In February 1946, Mrs. Gordon and the rest of General MacArthur’s staff were ordered to write a new constitution for Japan. They had seven days. Even with no experience in law or politics Mrs. Gordon was asked to handle the sections dealing with women’s rights. Mrs. Gordon found herself wandering through the ruins of Tokyo looking for libraries with copies of constitutions from around the world.
When the constitution was finished she had written two articles:
All of the people are equal under the law and there shall be no discrimination in political, economic or social relations because of race, creed, sex, social status or family origin.
Marriage shall be based only on the mutual consent of the both sexes and it shall be maintained through mutual cooperation with equal rights of husband and wife as a basis. With regard to choice of spouse, property rights, inheritance, choice of domicile, divorce and other matters pertaining to marriage and the family, laws shall be enacted from the standpoint of individual dignity and the essential equalities of the sexes.
These two passages gave women an equality not seen in Japan’s history.
When the constitution was formally published in March 1946, Mrs. Gordon and the other Americans who wrote the document went unacknowledged. It was important for the new Japanese government that they be given the credit for the constitution. Later Mrs. Gordon felt that he age and gender would only fan flames as conservatives in Japan attacked aspects of the document.
She took her rightful place in Japanese history with the publication of her memoir, The Only Woman in the Room, in 1995. (It was published in the U.S. in 1997.) Mrs. Gordon detailed her involvement in the formation of the constitution and instead of outrage she was fêted and praised. The Japanese government awarded The Order of the Sacred Treasure in 1998 and she was the subject of a play and a documentary.
Beate Sirota Gordon passed away on December 30, 2012 at the age of 89. She was the last surviving member of the American group who wrote the constitution.
Nelson Mandela, a former political prisoner who went on to become South Africa’s first black president, died Thursday. He was 95. Mandela received around the clock intensive care from military and other doctors since September, when he was discharged from a nearly three-month hospital stay for a lung infection.
Christopher Lee had become a walking folk memory of popular cinema: an actor of muscular intelligence and grace with a staggering career, who pulled off the difficult trick of surpassing his great early role without ever needing to be embarrassed by it.
Back in the 1960s, when teenage girls in America and England fantasized about romance with their favorite Beatle, Cynthia Powell Lennon held the position so many girls dreamed of — she was married to John.
The two shared a working-class background. They met in art school in 1957 and were married in 1962, just weeks before The Beatles recorded “Love Me Do.” But as The Beatles became a sensation, Cynthia had to pretend like she wasn’t married to John.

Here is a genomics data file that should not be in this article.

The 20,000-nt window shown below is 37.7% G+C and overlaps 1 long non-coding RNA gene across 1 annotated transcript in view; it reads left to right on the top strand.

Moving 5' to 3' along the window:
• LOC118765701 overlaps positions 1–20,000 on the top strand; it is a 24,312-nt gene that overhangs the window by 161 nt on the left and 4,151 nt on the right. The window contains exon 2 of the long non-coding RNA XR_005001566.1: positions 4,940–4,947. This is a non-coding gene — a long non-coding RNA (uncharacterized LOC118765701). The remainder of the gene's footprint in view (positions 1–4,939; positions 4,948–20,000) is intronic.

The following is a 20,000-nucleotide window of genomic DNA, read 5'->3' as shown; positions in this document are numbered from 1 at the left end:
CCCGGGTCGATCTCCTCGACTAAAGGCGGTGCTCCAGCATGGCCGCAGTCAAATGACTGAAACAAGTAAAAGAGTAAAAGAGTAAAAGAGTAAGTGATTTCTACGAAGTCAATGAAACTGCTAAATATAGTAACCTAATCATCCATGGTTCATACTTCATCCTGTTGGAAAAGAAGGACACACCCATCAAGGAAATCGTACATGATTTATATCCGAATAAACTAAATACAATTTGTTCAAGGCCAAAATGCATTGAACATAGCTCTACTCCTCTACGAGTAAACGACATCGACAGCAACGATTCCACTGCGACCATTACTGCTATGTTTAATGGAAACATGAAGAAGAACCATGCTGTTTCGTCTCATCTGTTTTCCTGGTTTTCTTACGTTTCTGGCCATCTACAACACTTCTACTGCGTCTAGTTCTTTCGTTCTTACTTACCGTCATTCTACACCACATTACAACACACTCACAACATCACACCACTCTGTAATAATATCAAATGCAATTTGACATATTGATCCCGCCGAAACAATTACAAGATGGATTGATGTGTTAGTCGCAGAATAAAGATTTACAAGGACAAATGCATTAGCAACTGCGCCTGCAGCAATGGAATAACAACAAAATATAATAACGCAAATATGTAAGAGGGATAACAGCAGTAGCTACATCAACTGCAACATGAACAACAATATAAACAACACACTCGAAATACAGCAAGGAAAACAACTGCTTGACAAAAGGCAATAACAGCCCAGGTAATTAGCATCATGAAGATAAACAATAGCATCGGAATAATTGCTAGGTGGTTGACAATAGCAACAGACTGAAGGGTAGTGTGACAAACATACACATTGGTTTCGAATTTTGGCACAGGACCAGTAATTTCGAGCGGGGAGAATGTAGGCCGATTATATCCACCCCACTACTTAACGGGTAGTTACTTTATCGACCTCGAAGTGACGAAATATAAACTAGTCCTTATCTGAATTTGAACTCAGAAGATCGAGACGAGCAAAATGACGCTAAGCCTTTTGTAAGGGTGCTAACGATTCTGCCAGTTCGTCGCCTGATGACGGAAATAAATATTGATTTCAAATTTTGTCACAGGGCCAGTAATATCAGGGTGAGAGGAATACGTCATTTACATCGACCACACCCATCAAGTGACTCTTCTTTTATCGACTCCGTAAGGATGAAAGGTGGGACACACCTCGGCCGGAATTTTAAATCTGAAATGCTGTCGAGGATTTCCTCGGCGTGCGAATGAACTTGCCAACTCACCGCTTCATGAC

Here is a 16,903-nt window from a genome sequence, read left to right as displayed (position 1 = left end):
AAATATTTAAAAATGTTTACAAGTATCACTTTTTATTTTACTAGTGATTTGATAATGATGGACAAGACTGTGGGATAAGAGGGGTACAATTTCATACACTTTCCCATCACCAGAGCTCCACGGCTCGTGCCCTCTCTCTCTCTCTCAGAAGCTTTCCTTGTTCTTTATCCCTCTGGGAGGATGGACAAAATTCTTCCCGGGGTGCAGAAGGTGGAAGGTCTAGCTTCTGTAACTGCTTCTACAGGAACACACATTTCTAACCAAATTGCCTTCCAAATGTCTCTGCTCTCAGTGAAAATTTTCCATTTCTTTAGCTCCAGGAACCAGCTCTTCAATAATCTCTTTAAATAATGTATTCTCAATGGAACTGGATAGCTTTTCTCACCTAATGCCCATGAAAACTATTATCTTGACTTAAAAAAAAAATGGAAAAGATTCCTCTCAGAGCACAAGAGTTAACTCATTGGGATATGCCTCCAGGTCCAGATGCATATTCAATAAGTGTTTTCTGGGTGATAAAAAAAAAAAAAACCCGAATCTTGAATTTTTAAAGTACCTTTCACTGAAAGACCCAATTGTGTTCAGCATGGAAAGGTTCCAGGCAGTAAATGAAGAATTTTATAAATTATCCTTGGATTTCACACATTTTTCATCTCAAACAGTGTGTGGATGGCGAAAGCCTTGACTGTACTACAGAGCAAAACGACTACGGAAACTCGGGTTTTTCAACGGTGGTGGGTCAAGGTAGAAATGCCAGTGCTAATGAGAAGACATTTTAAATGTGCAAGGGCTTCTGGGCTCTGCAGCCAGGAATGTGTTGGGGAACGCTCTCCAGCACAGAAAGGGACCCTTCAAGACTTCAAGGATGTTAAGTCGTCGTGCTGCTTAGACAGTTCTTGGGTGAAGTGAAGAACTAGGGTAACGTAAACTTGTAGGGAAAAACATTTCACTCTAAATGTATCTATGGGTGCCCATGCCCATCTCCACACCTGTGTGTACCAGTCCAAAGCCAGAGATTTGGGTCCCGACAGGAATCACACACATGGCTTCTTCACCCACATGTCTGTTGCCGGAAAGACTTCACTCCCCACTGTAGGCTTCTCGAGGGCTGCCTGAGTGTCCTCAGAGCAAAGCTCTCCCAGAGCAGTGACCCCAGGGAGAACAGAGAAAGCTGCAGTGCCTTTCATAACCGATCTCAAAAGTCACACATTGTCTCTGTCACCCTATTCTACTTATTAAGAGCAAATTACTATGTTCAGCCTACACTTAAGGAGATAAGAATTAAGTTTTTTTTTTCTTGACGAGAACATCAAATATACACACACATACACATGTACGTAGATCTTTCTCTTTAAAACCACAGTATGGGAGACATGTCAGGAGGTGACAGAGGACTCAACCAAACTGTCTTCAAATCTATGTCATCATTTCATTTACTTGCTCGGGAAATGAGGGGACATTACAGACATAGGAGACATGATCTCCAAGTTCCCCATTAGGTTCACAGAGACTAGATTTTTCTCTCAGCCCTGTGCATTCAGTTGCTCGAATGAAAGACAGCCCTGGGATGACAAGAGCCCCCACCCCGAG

“If … the main man in the group, John, was found to be married, then it might take away from that particular success,” Cynthia told Fresh Air’s Terry Gross in 1985. “So I walked around pregnant for quite a long time, hiding it. I’d wear very big, blousy clothes. In fact, I was asked many times if I was John’s wife and I had to refuse and say, ‘No, no. I’m somebody else.’”
Cynthia Lennon died Wednesday of cancer. She was 75.
February 27, 2013 marks the tenth anniversary of the passing of a children’s television icon: Fred Rogers. Better known to generations of children and parents as Mr. Rogers, his PBS show Mr. Rogers’ Neighborhood was on the air for thirty-four seasons.
Mr. Rogers, who graduated from Rollins College (FL)*, had plans to become a minister but instead found himself in television in New York. In 1954 he returned home to Pennsylvania and began working on children’s programming. His first show was titled The Children’s Corner where he not only hosted but developed his puppets including “Daniel” and “King Friday XIII.”
After hosting several shows for kids including the Canadian show, Misterogers, he returned to Pittsburgh (WQED) and on February 19, 1968 the first half-hour episode of Mr. Rogers’ Neighborhood premiered. The show would end, after 486 episodes, on August 31, 2001. Over that time Mr. Rogers would talk to “Trolley,” lead viewers on visits to “The Land of Make-Believe,” welcome various visitors to his home including “Mr. McFeely”^ (“Speedy delivery!”) and Chef Crockett, all while teaching important lessons on myriad topics including fear, real versus make believe, and the arts.
He would earn four daytime Emmys over his career. In 1997 he received a lifetime achievement award from the National Academy of Television Arts and Sciences. President George W. Bush awarded Mr. Rogers the Presidential Medal of Freedom in 2002. On November 5, 2009 the city of Pittsburgh honored him, unveiling a statue of Mr. Rogers which is officially called “A Tribute to Children.” He was 74 years old when he died.